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A Middle-aged Man With Sharp Chest Pain

Educational Objective
Based on this clinical scenario and the accompanying image, understand how to arrive at a correct diagnosis.
1 Credit CME

A man in his mid-50s with a medical history significant for pulmonary embolism 10 years prior (previously receiving anticoagulation therapy) presented to the emergency department with 10 days of progressively worsening, sharp, nonradiating chest pain. The pain was present at rest, 7 of 10 in severity, and worse with inspiration. He experienced concomitant exertional shortness of breath, dry cough, and lightheadedness. His cardiac history was otherwise unremarkable. Family history was notable for breast cancer in his mother and his sister, but no known inherited hypercoagulable disorders. In the emergency department, his vital signs were as follows: temperature 37.0 °C, blood pressure 130/76 mm Hg, heart rate 97/min, respiratory rate 16/min, and oxygen saturation of 95% on room air. Physical examination results were unremarkable, with no cardiac murmurs, rubs, pulmonary crackles, jugular venous distention, or lower extremity edema. Laboratory test results were remarkable for an elevated D-dimer level, an elevated C-reactive protein level and erythrocyte sedimentation rate, and a mildly elevated pro-BNP level, but normal levels of troponin and procalcitonin. An electrocardiogram showed normal sinus rhythm with evidence of right heart strain, and a computed tomography angiogram of the chest demonstrated an occlusive pulmonary embolism of the left main pulmonary artery and several peripheral consolidations in the left lower lung field consistent with infarction. The patient started anticoagulation therapy with intravenous heparin. A subsequent echocardiogram revealed bowing of the interventricular septum into the left ventricle and a very large (6.6 × 4.1-cm), mobile, nonhomogeneous, pedunculated mass straddling the tricuspid valve and moving between the right atrium and right ventricle (Figure 1 and Video).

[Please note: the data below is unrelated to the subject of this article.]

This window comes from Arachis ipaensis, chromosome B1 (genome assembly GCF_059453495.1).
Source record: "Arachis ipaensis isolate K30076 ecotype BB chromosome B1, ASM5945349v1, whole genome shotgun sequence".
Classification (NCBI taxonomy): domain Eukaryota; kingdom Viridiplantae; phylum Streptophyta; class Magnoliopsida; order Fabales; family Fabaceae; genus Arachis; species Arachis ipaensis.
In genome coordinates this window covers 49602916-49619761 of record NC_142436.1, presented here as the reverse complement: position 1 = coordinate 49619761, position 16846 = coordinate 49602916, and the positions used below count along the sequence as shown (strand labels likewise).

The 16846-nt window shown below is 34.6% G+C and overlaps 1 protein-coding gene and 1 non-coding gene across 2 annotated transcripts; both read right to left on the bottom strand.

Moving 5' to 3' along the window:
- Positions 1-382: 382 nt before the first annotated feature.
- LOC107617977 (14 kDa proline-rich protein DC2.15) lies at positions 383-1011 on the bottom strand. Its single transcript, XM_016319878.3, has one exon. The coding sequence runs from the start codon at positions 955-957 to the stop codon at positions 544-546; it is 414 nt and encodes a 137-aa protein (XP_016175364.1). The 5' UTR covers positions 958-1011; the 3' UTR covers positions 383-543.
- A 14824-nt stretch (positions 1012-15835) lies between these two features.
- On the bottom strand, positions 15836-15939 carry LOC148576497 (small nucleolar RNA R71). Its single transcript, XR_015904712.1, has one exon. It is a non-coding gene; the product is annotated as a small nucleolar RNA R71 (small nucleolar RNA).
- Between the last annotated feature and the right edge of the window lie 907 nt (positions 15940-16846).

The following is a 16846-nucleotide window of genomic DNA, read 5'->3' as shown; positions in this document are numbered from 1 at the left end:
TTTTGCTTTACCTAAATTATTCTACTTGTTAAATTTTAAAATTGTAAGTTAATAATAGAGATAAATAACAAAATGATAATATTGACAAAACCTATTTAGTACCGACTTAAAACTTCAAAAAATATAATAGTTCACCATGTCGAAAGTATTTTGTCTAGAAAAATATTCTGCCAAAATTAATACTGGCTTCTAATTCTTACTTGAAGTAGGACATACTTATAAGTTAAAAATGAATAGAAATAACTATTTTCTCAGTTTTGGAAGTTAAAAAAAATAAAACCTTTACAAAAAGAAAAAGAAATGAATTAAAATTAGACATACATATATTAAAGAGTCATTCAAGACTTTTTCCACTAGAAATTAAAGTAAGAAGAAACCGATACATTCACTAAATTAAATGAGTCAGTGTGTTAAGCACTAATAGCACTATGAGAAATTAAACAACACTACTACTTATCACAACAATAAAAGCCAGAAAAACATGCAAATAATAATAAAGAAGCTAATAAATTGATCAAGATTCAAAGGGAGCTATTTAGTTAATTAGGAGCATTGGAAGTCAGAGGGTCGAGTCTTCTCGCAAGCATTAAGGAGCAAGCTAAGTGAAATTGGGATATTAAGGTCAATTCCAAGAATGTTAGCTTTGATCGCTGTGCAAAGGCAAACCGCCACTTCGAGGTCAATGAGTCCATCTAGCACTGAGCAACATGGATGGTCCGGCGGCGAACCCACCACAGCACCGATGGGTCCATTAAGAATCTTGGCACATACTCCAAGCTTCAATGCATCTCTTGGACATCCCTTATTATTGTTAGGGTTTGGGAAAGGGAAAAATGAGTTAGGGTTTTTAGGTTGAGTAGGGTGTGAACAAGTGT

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Right atrial myxoma with partial myxomatous embolism to the pulmonary artery

D. Perform a surgical resection of the mass

Primary cardiac tumors are rare, occurring in less than 0.1% of patients.1 Of these, myxomas are the most common primary tumors. Originating from primitive connective tissues cells, myxomas are benign masses composed of cells within a mucopolysaccharide stroma.1,2 They usually occur sporadically but can be inherited and are more frequently found in middle-aged adults, with a greater predilection for women.3 The left atrium is the most common intracardiac location of the tumor noted in 75% to 80% of patients, but it can also be found in the right atrium (10%-20%) or in the right or left ventricle (5%-10%).4

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Article Information

Published Online: May 12, 2021. doi:10.1001/jamacardio.2021.0954

Correction: This article was corrected on May 26, 2021, to fix the original magnification listed in the caption to Figure 2.

Corresponding Author: Prakriti Gaba, MD, Division of Cardiovascular Medicine, Brigham and Women’s Hospital, Harvard Medical School, 75 Francis St, Boston, MA 02115 (pgaba@bwh.harvard.edu).

Conflict of Interest Disclosures: None reported.

Additional Contributions: We thank the patient for granting permission to publish this information.

References
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Saskin  H , Duzyol  C , Ozcan  KS , Aksoy  R .  Right atrial myxoma mimicking tricuspid stenosis.   BMJ Case Rep. 2015;2015:bcr2015210818. doi:10.1136/bcr-2015-210818Google Scholar
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